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Know that, although human souls have existed upon the earth for a myriad ages and cycles, the human soul is nonetheless originated. And since it is a sign of God, once it has come into being it is everlasting. The human spirit has a beginning but no end: It endures forever…
Our meaning is that, although human souls are originated, they are nevertheless immortal, enduring, and everlasting. – Abdu’l-Baha, Some Answered Questions, newly revised edition, p. 173.
If you believe you have an immortal soul, what do you think happens to it when your physical body dies?
That question—probably the biggest and most profound question human beings have ever asked—occurs, sooner or later, to each one of us.
Three traditional answers exist:
- Our souls reincarnate, either in human or animal form;
- Our souls enter heaven;
- Our souls enter hell.
The Baha’i teachings offer a new paradigm, a fresh answer to that eternal question:
And now concerning thy question regarding the soul of man and its survival after death. Know thou of a truth that the soul, after its separation from the body, will continue to progress until it attaineth the presence of God, in a state and condition which neither the revolution of ages and centuries, nor the changes and chances of this world, can alter. It will endure as long as the Kingdom of God, His sovereignty, His dominion and power will endure. It will manifest the signs of God and His attributes, and will reveal His loving kindness and bounty. – Baha’u’llah, Gleanings from the Writings of Baha’u’llah, pp. 155-156.
These human conditions may be likened to the matrix of the mother from which a child is to be born into the spacious outer world. At first the infant finds it very difficult to reconcile itself to its new existence. It cries as if not wishing to be separated from its narrow abode and imagining that life is restricted to that limited space. It is reluctant to leave its home, but nature forces it into this world. Having come into its new conditions, it finds that it has passed from darkness into a sphere of radiance; from gloomy and restricted surroundings it has been transferred to a spacious and delightful environment. Its nourishment was the blood of the mother; now it finds delicious food to enjoy. Its new life is filled with brightness and beauty; it looks with wonder and delight upon the mountains, meadows and fields of green, the rivers and fountains, the wonderful stars; it breathes the life-quickening atmosphere; and then it praises God for its release from the confinement of its former condition and attainment to the freedom of a new realm. This analogy expresses the relation of the temporal world to the life hereafter — the transition of the soul of man from darkness and uncertainty to the light and reality of the eternal Kingdom. At first it is very difficult to welcome death, but after attaining its new condition the soul is grateful, for it has been released from the bondage of the limited to enjoy the liberties of the unlimited. It has been freed from a world of sorrow, grief and trials to live in a world of unending bliss and joy. The phenomenal and physical have been abandoned in order that it may attain the opportunities of the ideal and spiritual. – Abdu’l-Baha, The Promulgation of Universal Peace, p. 47.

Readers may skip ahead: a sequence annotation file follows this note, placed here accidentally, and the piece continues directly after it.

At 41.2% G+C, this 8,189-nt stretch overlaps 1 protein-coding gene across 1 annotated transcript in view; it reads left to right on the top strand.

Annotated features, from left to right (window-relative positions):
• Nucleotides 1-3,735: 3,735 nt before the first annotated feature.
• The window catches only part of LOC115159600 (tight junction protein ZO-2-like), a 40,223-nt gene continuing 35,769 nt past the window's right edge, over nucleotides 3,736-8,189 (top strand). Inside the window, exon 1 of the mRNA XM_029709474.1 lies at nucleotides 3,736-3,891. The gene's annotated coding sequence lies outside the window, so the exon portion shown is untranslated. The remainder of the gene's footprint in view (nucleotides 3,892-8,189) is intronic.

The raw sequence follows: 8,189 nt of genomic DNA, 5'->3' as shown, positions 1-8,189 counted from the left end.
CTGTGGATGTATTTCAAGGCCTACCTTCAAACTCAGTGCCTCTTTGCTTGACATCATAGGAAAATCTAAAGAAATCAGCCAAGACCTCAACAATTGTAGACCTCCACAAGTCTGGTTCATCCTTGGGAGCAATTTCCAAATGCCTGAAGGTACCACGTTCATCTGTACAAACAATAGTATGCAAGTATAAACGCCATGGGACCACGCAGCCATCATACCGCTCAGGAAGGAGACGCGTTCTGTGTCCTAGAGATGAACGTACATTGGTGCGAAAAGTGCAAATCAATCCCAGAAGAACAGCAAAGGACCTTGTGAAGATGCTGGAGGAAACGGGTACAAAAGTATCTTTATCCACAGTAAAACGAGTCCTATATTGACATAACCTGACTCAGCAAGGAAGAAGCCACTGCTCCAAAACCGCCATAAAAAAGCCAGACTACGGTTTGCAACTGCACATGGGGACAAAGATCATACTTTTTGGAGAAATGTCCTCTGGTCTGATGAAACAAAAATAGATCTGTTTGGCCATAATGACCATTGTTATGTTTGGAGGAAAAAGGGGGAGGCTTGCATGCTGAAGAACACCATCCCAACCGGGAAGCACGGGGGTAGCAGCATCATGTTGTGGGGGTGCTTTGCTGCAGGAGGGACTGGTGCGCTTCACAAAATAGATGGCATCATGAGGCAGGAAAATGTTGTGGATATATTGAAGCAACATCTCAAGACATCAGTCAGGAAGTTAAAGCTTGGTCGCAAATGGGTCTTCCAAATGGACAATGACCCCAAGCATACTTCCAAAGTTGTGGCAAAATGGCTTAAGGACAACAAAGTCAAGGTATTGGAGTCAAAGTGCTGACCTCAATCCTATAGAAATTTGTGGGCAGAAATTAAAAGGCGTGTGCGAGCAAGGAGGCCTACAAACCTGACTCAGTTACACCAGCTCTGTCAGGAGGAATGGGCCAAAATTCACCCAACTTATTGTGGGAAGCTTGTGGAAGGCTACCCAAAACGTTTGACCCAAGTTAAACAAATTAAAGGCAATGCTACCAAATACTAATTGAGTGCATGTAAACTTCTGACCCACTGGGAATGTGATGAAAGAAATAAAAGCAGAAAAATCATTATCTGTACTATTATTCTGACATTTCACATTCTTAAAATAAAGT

The Baha’i concept of the soul’s life after this physical existence is unique, going far beyond the three traditional answers about the fate of the soul after death. Baha’is believe in an infinite afterlife, where the soul lives forever and progresses spiritually. Baha’is do not believe in a physical heaven or hell, or in reincarnation—instead, the Baha’i teachings tell us, the point of transition we call death leads us to a dynamic, eternal state of spiritual development:
Consider how a being, in the world of the womb, was deaf of ear and blind of eye, and mute of tongue; how he was bereft of any perceptions at all. But once, out of that world of darkness, he passed into this world of light, then his eye saw, his ear heard, his tongue spoke. In the same way, once he hath hastened away from this mortal place into the Kingdom of God, then he will be born in the spirit; then the eye of his perception will open, the ear of his soul will hearken, and all the truths of which he was ignorant before will be made plain and clear. – Abdu’l-Baha, Selections from the Writings of Abdu’l-Baha, p. 177.
So how, before we “hasten away from this mortal place,” do we awaken to the world of the spirit? The Baha’i teachings offer us this advice:
As for you, O ye lovers of God, make firm your steps in His Cause, with such resolve that ye shall not be shaken though the direst of calamities assail the world. By nothing, under no conditions, be ye perturbed. Be ye anchored fast as the high mountains, be stars that dawn over the horizon of life, be bright lamps in the gatherings of unity, be souls humble and lowly in the presence of the friends, be innocent in heart. Be ye symbols of guidance and lights of godliness, severed from the world, clinging to the handhold that is sure and strong, spreading abroad the spirit of life, riding the Ark of salvation. Be ye daysprings of generosity, dawning-points of the mysteries of existence, sites where inspiration alighteth, rising-places of splendours, souls that are sustained by the Holy Spirit, enamoured of the Lord, detached from all save Him, holy above the characteristics of humankind, clothed in the attributes of the angels of heaven, that ye may win for yourselves the highest bestowal of all, in this new time, this wondrous age. – Ibid., p. 241.